Defendants subsequently submitted the transcript of Radecki's deposition; his testimony included the following statements. He told defendants he needed time to prepare for the extermination and repairs; and on August 14, he specifically told them he was "ill," he "need [ed] some more time because of [his] illness," and it was a "long term illness." Radecki explicitly told defendants he had a disability on September 1; he and his attorney told their attorney of his disability at some point after he received the notice to vacate. Radecki told defendants "on September 1 and subsequently" that he was quite ill and wanted to stay in his apartment beyond September 30; he filed complaints with HUD and the Nebraska Equal Opportunity Commission in an attempt to stop the eviction; and in his October 27 HUD charge, he stated he was "being harassed to move because of [his] handicap."

The district court granted defendants' motion for summary judgment on the FHA claim, finding as undisputed facts that Radecki had informed defendants twice before August 16 that he was "ill" and "it was long term," but had not mentioned the nature of his illness; and that Radecki asserted he or his attorney told defendants of his disability sometime after August 16. Applying the framework of McDonnell Douglas Corp. v. Green, 411 U.S. 792, 93 S. Ct. 1817, 36 L. Ed. 2d 668 (1973), the court set forth the following prima facie case which Radecki had the burden of proving: a) he was a member of a class protected under the FHA; b) defendants were aware of Radecki's membership in that class; c) Radecki was willing and qualified to continue renting his apartment; and d) defendants refused to permit Radecki to continue to rent the apartment. After noting defendants did not dispute, for purposes of their motion, that Radecki suffered from clinical depression and thus had a "handicap" within the meaning of the FHA, the court concluded Radecki had failed to show the essential element that defendants knew of his handicap before sending him the eviction notice on August 16; and, therefore, defendants were entitled to judgment as a matter of law. The court also dismissed without prejudice Radecki's state law claims. Radecki timely appealed.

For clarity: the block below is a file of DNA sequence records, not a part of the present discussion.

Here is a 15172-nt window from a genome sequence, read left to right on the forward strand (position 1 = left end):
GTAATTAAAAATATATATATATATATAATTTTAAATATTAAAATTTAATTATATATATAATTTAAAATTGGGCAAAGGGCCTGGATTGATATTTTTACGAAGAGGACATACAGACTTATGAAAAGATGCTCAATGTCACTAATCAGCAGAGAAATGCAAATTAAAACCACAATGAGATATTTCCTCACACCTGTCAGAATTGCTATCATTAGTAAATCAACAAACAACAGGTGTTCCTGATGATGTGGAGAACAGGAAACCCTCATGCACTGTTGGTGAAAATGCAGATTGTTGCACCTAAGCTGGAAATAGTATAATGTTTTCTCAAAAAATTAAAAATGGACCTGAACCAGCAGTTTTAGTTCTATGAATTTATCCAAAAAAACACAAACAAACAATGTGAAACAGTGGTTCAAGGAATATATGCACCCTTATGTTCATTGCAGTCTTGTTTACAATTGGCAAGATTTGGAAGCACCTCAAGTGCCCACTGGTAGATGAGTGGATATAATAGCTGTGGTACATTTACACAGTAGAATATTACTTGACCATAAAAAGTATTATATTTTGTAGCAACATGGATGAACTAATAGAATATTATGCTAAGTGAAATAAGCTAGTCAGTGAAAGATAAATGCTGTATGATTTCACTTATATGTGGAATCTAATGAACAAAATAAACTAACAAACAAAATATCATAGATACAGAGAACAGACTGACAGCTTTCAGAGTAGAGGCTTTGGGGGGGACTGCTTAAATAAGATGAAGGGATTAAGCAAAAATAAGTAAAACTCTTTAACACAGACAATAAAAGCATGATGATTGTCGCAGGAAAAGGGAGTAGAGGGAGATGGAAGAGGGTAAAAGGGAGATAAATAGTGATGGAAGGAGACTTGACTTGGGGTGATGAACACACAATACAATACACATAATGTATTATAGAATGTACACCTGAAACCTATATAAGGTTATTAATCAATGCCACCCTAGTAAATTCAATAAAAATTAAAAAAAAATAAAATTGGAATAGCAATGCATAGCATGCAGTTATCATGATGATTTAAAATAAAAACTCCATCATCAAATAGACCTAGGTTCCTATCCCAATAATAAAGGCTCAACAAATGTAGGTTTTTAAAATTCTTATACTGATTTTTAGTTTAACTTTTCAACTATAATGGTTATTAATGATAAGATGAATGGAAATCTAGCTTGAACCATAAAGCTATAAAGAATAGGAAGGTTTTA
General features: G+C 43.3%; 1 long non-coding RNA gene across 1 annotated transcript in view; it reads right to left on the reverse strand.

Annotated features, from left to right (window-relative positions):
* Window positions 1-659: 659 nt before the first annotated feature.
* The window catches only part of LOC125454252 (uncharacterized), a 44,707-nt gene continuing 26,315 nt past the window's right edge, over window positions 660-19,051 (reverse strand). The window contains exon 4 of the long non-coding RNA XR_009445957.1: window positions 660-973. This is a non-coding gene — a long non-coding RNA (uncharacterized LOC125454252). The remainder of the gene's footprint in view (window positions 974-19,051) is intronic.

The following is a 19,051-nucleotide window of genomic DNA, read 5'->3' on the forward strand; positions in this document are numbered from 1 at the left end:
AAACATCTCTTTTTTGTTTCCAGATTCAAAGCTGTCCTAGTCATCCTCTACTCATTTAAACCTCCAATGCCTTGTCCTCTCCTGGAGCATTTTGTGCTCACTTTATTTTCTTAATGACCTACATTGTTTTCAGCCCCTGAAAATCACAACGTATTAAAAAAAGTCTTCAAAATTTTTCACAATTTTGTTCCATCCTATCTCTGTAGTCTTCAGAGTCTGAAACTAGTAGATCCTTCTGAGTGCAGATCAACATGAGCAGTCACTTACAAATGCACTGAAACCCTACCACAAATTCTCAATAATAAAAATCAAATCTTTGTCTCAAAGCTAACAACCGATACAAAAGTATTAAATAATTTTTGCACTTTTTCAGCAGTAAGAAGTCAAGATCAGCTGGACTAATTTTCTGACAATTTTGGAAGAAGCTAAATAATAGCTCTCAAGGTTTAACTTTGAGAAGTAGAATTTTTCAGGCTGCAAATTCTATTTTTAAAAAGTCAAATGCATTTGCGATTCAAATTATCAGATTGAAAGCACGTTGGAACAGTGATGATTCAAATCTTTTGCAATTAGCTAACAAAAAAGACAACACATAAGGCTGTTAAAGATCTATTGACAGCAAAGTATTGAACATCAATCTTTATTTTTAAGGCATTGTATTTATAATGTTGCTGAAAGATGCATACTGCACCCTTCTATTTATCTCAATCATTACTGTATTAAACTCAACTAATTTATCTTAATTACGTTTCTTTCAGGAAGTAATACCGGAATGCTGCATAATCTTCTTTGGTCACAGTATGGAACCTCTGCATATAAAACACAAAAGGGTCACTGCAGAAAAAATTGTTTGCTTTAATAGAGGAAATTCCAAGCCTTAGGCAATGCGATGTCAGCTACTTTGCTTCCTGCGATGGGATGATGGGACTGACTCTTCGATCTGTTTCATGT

We review a grant of summary judgment de novo, applying the same standard as the district court. See Miller v. National Cas. Co., 61 F.3d 627, 628 (8th Cir. 1995). As the McDonnell Douglas framework applies to FHA claims, see United States v. Badgett, 976 F.2d 1176, 1178 (8th Cir. 1992), Radecki initially had to prove a prima facie case of discrimination by a preponderance of the evidence, see id.